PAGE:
New to Busy?

Writing efficient commit messages; software projects, and Utopian


last yearBusy3 min read

At Utopian, we have a different kind of metrics to score a contribution. One of them is about commit messages. And I generally have to score low or average on that question.

Screen Shot 2018-08-29 at 11.16.33.png

Why developers should write good commit messages?

  • It will help other developers to understand what's happened inside the change set for each commit.
  • It will help to speed up the code reviewing process. (This also applies to Utopian moderator reviews.)
  • It will help internal teams (generally project management side.) to create changelogs, announcements on new iterations. Everyone can read and understand a text, but, not everyone can read and understand the change set in the source code.

What is a good commit message, anyway?

The creator of GIT and Linux, Linus Torvalds describes a good commit message like this:

    Header line: explain the commit in one line (use the imperative)

    Body of commit message is a few lines of text, explaining things
    in more detail, possibly giving some background about the issue
    being fixed, etc etc.

    The body of the commit message can be several paragraphs, and
    please do proper word-wrap and keep columns shorter than about
    74 characters or so. That way "git log" will show things
    nicely even when it's indented.

    Make sure you explain your solution and why you're doing what you're
    doing, as opposed to describing what you're doing. Reviewers and your
    future self can read the patch, but might not understand why a
    particular solution was implemented.

    Reported-by: whoever-reported-it
    Signed-off-by: Your Name <[email protected]>

where that header line really should be meaningful, and really should be
just one line.  That header line is what is shown by tools like gitk and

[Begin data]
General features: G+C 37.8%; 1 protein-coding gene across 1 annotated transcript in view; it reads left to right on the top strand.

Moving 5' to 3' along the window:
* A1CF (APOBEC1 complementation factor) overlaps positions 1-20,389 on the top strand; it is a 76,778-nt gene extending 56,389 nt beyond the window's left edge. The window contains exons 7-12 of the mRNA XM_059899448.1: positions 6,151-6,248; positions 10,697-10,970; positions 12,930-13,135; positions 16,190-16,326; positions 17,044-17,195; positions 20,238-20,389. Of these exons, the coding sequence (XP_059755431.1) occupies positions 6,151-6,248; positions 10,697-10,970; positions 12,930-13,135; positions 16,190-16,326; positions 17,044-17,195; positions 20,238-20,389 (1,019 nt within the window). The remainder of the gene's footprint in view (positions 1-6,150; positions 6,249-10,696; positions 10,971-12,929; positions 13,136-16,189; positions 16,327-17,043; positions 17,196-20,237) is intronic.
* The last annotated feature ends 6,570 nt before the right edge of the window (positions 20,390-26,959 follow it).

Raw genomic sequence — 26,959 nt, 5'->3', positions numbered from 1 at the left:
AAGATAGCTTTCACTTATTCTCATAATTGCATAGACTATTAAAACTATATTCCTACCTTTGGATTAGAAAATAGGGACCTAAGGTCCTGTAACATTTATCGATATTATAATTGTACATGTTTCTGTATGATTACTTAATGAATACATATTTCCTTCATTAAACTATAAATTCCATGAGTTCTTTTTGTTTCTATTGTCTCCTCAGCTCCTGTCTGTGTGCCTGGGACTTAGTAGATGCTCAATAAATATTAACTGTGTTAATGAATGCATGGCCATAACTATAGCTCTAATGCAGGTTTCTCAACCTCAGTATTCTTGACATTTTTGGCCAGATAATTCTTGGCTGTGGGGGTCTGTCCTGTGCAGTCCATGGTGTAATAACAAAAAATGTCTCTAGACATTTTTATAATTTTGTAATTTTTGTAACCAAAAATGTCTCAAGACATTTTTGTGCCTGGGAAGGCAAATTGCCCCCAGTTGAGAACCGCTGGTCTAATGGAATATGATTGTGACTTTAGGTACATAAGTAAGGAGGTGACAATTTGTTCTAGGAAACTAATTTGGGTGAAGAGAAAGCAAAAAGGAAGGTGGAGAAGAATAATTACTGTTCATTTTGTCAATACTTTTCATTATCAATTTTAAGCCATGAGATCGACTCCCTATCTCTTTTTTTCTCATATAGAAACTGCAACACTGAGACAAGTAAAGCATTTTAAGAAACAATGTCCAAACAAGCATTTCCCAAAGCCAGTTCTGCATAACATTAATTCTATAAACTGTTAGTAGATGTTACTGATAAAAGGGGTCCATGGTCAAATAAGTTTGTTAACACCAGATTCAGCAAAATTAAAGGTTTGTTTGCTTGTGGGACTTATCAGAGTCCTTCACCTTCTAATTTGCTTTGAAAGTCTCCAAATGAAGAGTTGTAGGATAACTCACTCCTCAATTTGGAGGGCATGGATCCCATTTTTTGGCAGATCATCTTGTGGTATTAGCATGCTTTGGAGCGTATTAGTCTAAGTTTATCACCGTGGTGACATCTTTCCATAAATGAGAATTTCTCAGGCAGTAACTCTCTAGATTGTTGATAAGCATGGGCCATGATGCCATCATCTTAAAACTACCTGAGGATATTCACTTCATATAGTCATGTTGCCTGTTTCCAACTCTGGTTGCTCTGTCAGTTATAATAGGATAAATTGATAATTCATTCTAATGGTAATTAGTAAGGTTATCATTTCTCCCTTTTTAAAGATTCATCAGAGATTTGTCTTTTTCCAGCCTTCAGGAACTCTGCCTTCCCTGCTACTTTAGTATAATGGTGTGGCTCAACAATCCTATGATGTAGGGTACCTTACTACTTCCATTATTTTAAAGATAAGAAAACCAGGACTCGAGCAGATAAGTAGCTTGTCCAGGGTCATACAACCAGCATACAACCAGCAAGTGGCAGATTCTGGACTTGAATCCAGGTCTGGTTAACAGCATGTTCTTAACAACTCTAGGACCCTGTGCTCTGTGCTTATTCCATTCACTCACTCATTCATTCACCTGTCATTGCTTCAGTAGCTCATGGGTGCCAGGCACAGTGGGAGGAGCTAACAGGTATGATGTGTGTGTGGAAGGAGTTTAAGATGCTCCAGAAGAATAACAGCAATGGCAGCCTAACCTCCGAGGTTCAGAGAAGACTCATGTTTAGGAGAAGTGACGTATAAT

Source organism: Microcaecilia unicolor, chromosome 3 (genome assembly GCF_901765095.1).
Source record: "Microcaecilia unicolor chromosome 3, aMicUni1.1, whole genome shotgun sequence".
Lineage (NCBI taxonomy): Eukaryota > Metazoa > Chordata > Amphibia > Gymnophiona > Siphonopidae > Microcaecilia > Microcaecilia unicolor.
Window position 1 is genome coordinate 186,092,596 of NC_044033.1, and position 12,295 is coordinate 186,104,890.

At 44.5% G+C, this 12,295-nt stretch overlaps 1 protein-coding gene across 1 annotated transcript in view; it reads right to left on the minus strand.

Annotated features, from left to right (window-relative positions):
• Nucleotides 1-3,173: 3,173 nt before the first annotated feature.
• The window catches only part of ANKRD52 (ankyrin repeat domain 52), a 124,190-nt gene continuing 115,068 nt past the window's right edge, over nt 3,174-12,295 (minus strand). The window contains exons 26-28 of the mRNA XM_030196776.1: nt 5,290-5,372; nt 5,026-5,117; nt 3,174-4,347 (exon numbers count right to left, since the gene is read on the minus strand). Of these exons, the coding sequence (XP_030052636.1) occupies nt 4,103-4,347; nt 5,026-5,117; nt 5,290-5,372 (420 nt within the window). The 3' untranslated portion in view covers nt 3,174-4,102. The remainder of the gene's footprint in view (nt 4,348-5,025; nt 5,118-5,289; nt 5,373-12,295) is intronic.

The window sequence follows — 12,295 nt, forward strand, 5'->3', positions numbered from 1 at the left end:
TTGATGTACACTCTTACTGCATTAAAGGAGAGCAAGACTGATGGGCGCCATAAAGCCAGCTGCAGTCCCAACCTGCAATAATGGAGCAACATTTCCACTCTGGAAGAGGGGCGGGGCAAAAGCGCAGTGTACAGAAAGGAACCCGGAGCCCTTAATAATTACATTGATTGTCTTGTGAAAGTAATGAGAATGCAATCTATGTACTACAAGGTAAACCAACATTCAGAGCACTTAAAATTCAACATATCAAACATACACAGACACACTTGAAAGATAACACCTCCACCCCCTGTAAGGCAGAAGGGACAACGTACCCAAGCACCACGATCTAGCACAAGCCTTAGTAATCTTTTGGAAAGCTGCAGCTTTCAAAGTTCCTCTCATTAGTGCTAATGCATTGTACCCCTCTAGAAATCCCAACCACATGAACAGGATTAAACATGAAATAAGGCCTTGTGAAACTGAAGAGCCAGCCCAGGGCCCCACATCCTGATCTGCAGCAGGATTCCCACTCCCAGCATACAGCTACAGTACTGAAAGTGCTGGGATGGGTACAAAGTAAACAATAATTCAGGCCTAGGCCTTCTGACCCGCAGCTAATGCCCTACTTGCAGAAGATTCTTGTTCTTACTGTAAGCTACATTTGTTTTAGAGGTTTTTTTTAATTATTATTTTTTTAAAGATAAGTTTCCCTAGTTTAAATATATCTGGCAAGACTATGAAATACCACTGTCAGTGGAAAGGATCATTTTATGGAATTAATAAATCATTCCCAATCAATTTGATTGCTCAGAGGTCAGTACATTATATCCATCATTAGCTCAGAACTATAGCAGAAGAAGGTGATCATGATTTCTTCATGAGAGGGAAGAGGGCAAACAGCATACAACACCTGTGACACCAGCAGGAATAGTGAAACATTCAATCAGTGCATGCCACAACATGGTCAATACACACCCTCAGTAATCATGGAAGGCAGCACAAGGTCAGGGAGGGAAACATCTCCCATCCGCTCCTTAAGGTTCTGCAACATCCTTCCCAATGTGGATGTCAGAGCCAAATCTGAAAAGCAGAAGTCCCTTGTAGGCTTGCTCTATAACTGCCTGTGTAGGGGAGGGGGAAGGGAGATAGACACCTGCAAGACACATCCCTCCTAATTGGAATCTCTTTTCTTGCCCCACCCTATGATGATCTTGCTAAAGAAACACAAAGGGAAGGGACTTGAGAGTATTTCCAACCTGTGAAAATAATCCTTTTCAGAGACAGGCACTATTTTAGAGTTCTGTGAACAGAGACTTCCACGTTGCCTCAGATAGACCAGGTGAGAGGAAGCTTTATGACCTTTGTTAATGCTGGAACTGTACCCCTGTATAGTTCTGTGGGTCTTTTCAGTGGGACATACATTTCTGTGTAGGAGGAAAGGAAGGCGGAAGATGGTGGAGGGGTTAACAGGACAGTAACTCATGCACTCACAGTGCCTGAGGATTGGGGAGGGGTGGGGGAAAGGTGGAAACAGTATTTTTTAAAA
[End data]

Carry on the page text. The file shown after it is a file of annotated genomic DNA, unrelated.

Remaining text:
shortlog, and should summarize the change in one readable line of text,
independently of the longer explanation. Please use verbs in the
imperative in the commit message, as in "Fix bug that...", "Add
file/feature ...", or "Make Subsurface..."

At the end of the day, it's not very complicated. Just make sure you have a simple one-liner header, and a descriptive summary about the changes.

Also, using imperative mood is something I have been wanting to see in commit messages. It's also mentioned git's original repository

Describe your changes in imperative mood, e.g. "make xyzzy do frotz"
instead of "[This patch] makes xyzzy do frotz" or "[I] changed xyzzy
to do frotz", as if you are giving orders to the codebase to change
its behavior. 

Some bad examples

git commit on

Oh, there are so many of them. A search query with damn on commit messages at Github, results with 642,505 commits. Unbelievable, right?

Utopian reviews

We don't want to bother developers with details, however, we want to see git logs clean, understandable. That's why we have a separated question about this on our review questionnaire.

If you care about this, not only you will get better review scores, you will also have better git logs which will help other contributors to work on your project.

Happy coding!


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